Wednesday, February 15, 2012

In an Instant

I was busily working when my home phone rang. As a telecommuter, i have a phone line that's strictly business and another that's strictly for home. Most friends who call me on the home line know i don't normally have long, personal conversations during work hours, so the number of personal calls i get are few and brief.

When the phone rang today, i wondered if it were a friend who sometimes stops by over lunchtime to say hi. No, it was someone else calling with sad news. A young woman from where i used to live had died over the weekend, and as we were having fun at a local event, we didn't know. He had just found out and thought i ought to know, so called. As he was talking to me, his voice broke, and he started to cry.

"I don't know why this is affecting me so much."

I had a theory but said nothing other than well, it's a shock. Who knew?
And then he babbled about reading the obituary and cancer society donations and she was just 30.

I thought of the saying, "Be kind to all you meet for they may be facing some sort of battle." Or it goes something like that. We knew her husband and his father, and i actually knew his father better than the husband or the young woman, but there was never a mention of any sort of horrific illness. There was just the steady humdrum of daily living, the small talk, the tasks at hand.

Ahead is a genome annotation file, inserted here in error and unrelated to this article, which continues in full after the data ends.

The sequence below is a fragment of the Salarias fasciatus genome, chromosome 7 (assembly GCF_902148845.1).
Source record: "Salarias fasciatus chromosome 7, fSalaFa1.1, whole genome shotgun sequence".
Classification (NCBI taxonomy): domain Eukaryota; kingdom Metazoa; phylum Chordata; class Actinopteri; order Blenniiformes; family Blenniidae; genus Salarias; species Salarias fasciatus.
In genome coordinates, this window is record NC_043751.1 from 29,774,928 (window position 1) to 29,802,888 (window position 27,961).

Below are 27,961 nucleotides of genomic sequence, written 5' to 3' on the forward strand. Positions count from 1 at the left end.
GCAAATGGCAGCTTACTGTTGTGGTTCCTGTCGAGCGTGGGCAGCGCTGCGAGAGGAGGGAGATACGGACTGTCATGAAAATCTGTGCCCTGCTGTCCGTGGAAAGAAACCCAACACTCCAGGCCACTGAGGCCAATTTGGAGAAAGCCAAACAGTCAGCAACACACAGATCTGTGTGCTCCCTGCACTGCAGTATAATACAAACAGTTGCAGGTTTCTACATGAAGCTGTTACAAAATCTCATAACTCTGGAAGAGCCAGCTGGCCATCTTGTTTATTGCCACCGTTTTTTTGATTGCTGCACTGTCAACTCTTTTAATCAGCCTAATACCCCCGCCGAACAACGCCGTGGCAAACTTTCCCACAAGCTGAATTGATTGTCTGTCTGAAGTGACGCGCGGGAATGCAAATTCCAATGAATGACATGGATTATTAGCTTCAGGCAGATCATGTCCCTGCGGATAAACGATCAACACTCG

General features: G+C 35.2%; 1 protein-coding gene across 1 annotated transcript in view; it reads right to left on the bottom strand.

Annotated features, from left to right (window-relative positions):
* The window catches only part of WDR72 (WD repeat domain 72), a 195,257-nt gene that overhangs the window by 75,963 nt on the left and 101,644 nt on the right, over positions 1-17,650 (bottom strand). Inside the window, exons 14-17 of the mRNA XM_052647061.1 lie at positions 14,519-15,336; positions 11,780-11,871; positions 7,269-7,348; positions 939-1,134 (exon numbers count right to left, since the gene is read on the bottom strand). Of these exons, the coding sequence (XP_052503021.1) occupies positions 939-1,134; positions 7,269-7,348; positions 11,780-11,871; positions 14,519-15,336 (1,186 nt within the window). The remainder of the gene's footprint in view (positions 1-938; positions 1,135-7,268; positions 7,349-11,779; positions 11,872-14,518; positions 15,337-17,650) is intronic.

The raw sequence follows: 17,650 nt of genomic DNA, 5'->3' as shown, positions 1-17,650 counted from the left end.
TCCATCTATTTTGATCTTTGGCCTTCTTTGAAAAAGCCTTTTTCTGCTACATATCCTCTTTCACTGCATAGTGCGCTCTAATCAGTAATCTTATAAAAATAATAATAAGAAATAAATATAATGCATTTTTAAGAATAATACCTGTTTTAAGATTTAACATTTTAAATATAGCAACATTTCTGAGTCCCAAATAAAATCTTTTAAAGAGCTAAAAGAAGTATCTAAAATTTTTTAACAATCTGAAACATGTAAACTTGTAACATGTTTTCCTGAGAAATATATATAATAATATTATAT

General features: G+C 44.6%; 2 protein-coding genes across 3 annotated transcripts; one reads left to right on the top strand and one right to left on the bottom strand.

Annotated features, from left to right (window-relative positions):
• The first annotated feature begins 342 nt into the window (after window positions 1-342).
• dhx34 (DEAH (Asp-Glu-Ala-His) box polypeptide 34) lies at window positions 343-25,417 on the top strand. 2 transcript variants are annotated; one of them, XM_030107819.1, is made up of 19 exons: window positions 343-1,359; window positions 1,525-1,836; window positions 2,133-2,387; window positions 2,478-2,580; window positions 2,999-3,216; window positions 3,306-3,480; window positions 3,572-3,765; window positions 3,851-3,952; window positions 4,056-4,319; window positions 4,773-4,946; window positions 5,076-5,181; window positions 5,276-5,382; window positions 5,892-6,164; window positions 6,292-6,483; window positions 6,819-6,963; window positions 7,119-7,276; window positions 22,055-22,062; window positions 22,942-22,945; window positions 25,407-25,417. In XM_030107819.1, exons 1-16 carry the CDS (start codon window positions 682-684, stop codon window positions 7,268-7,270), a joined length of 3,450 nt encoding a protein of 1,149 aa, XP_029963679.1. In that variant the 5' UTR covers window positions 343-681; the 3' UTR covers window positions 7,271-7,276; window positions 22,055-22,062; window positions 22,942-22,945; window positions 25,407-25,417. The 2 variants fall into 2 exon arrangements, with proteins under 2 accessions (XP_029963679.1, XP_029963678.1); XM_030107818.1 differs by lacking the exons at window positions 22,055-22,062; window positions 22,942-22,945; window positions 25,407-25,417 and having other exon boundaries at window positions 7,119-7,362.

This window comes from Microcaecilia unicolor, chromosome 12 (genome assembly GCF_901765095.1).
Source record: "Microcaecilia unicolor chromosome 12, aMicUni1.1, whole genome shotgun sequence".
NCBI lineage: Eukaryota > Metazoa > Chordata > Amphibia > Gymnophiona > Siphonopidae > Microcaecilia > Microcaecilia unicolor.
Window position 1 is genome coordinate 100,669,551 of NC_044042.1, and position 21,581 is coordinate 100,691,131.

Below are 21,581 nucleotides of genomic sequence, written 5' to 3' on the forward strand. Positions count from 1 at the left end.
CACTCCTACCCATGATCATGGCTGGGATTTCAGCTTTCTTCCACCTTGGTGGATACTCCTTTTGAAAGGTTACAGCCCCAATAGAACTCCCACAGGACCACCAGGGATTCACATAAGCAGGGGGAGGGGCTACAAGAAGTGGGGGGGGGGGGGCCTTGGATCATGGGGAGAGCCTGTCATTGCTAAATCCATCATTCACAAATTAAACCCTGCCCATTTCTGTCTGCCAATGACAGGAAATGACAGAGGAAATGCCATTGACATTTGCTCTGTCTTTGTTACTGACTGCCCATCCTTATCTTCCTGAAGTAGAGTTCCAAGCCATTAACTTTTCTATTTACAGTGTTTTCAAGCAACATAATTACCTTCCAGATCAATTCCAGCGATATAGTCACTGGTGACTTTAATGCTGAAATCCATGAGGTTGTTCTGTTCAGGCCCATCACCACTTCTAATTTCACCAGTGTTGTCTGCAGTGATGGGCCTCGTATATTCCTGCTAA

That's what was so bothersome. We didn't know. But even if we had known, what could we have done? Perhaps it was a gift that they could simply be "normal" with us, that our conversations weren't filled with chemo, cancer, prognosis, hospice. They were instead punctuated with puns, interesting snippets culled from newspapers, and an occasional gift of a homemade cranberry-apple pie.

I'm sorry for the husband and the father and sorriest of all for the little daughter who has lost her mother.

It seems strange to think that we were having so much fun the same weekend and had actually mentioned the father and husband in one of many conversations. It's made me think of when i was in that space of just having lost a loved one and keenly aware how life is all around me; my world is forever changed, my heart is breaking, and i hear a child cry for something it wants, or a dog barking because the mailman is coming. I wonder if i'll ever again join their ranks where i'll have just an ordinary day and appreciate it for the gift that it is. The answer for me has always been yes, after some space. Clearly enough space had elapsed between the last devastating loss and now, because i find myself brought up short with this news. I realize i've taken ordinary days for granted and haven't seen them for being wonderful because they are so ordinary. Seems a reread of "Our Town" is in order. And to be thankful for my ordinary day.

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